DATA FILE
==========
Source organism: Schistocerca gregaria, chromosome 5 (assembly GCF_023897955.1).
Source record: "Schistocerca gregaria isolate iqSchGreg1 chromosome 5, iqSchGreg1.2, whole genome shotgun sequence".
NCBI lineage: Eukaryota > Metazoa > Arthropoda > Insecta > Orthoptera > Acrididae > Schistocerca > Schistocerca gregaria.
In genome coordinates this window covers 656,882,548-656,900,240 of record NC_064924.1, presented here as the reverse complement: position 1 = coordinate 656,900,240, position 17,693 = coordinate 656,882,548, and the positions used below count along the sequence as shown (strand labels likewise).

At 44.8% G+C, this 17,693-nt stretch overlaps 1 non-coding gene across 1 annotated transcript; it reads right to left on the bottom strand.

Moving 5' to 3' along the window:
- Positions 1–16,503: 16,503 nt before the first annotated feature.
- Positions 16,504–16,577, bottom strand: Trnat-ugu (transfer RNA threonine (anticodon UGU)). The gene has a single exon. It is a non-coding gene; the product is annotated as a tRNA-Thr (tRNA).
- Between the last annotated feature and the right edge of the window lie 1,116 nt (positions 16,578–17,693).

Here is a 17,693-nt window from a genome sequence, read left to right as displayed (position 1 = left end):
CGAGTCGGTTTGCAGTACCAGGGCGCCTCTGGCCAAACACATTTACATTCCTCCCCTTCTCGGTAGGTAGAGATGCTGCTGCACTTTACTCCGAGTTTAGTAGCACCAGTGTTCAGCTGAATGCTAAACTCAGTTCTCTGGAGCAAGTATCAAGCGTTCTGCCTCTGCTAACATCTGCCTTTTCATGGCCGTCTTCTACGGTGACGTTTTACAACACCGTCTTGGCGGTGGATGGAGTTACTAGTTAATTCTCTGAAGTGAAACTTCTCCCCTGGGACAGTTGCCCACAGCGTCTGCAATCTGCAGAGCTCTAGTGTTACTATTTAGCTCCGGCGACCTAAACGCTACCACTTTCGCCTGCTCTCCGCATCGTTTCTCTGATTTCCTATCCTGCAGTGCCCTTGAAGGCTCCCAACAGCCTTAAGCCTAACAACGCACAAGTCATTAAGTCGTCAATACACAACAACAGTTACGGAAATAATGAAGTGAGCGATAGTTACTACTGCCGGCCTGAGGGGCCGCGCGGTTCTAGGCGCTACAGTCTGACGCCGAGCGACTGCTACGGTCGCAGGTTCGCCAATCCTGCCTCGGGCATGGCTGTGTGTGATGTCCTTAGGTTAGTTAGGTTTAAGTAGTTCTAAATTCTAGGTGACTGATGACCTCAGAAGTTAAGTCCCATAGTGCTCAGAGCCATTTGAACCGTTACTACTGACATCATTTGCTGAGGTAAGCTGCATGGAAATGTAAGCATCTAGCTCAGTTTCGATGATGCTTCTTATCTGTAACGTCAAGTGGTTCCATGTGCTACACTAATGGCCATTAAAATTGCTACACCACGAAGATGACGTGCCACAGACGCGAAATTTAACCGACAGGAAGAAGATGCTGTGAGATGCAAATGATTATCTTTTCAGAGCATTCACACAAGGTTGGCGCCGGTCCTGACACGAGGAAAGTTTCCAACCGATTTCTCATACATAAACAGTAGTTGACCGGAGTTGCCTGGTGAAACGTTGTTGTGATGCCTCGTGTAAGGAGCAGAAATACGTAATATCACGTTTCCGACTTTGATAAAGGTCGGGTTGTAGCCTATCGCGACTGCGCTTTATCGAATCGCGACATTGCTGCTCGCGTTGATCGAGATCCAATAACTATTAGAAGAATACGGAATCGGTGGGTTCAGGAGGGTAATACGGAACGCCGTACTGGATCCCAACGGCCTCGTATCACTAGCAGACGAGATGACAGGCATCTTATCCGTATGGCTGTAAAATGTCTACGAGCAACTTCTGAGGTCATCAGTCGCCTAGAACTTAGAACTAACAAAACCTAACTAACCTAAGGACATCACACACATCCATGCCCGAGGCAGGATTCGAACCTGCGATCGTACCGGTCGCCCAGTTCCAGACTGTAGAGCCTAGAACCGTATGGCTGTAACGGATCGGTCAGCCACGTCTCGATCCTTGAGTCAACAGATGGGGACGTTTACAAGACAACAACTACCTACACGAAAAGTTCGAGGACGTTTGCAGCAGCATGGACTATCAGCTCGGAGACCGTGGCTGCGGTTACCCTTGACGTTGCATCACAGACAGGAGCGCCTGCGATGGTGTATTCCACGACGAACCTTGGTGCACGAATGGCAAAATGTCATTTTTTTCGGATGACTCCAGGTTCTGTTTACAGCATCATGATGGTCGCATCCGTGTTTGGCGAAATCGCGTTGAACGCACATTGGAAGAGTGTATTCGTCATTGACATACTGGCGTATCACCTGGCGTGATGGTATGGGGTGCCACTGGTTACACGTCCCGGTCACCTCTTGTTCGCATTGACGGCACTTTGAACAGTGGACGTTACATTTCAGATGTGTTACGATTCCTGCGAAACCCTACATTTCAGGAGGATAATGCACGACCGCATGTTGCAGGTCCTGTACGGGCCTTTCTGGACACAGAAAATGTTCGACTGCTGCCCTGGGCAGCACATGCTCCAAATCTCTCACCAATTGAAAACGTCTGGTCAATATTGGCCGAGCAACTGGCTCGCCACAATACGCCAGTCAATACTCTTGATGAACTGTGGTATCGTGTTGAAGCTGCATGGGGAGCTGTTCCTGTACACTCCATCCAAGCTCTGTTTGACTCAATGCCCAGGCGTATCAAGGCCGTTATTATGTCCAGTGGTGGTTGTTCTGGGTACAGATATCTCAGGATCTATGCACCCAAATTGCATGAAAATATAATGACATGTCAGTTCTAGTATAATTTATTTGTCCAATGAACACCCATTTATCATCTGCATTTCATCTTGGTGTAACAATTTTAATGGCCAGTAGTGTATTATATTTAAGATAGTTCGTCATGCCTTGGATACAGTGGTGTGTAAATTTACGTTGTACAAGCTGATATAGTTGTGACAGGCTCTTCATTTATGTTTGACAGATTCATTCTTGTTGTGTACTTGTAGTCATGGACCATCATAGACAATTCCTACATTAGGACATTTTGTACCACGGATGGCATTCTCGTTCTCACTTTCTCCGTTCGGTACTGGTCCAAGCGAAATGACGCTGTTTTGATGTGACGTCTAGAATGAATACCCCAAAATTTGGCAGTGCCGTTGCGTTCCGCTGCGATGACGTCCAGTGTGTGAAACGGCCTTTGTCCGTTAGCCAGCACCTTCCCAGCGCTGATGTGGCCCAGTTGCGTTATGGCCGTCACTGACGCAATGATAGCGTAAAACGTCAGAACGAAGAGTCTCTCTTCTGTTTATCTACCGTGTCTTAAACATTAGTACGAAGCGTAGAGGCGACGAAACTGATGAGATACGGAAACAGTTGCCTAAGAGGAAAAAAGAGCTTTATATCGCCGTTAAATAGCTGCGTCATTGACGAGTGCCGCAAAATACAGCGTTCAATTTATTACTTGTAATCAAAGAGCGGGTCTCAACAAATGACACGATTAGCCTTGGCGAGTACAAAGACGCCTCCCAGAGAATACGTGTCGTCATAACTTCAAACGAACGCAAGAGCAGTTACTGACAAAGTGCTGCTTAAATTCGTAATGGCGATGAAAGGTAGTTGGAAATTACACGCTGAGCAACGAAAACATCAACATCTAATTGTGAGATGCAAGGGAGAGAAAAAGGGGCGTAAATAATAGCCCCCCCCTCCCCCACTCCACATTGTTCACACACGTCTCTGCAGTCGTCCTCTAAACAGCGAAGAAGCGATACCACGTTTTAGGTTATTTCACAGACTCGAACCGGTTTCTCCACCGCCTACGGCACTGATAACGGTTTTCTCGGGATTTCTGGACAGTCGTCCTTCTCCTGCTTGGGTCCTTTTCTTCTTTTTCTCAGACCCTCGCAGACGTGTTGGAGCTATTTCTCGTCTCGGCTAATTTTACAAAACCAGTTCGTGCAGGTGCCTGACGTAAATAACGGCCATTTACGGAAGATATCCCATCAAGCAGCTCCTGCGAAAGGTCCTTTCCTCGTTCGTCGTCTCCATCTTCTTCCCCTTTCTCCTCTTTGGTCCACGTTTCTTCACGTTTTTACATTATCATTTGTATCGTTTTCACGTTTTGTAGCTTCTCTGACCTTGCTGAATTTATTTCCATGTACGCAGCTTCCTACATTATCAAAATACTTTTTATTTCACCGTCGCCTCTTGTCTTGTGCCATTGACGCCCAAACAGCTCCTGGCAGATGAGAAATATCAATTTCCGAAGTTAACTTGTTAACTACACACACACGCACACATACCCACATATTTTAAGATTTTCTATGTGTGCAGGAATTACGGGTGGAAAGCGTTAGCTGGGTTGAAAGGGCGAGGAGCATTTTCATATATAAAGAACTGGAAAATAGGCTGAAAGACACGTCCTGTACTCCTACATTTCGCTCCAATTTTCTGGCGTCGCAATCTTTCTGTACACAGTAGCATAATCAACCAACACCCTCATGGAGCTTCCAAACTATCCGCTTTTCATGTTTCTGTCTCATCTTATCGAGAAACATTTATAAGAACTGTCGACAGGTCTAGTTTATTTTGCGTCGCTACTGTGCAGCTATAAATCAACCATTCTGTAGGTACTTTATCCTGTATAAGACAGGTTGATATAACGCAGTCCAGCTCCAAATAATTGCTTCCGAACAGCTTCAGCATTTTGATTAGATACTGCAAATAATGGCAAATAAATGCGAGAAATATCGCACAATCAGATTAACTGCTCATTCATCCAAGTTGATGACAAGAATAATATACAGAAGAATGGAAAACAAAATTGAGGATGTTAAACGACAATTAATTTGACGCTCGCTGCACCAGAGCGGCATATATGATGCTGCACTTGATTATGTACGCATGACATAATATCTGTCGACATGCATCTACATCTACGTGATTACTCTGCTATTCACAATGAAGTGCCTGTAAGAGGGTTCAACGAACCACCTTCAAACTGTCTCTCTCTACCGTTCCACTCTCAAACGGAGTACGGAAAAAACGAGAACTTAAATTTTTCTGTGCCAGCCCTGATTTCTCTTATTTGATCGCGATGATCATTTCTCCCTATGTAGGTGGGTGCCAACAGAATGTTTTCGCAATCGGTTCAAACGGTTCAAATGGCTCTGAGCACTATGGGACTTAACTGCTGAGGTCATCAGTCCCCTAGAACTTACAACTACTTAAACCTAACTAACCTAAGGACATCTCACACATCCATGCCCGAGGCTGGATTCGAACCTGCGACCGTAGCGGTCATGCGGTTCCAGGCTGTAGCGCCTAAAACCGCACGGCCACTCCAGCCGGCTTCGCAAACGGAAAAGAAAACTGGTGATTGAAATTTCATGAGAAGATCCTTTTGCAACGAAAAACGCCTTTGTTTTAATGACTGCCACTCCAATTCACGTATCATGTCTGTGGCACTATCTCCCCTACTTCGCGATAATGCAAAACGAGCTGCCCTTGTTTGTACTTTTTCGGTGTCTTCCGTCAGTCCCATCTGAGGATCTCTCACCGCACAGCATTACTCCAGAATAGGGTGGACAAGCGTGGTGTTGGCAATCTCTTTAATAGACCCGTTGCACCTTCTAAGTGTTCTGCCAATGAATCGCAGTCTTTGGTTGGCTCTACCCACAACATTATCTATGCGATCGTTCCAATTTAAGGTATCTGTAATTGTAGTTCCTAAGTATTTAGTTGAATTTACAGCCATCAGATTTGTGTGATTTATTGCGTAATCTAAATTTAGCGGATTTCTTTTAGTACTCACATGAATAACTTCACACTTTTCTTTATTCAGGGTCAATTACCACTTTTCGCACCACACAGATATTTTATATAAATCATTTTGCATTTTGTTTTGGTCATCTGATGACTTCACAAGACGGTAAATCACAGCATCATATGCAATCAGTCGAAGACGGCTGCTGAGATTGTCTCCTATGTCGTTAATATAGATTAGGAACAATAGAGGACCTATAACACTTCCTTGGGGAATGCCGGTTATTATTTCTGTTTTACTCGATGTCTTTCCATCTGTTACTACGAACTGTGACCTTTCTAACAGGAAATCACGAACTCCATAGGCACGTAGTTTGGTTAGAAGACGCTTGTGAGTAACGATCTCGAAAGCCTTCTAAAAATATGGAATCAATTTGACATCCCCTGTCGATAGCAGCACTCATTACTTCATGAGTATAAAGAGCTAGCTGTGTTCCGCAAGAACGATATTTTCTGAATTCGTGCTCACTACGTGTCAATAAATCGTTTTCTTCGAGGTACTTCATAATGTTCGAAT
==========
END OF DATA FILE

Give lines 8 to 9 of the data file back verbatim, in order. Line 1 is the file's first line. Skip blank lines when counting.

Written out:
- Positions 16,504–16,577, bottom strand: Trnat-ugu (transfer RNA threonine (anticodon UGU)). The gene has a single exon. It is a non-coding gene; the product is annotated as a tRNA-Thr (tRNA).
- Between the last annotated feature and the right edge of the window lie 1,116 nt (positions 16,578–17,693).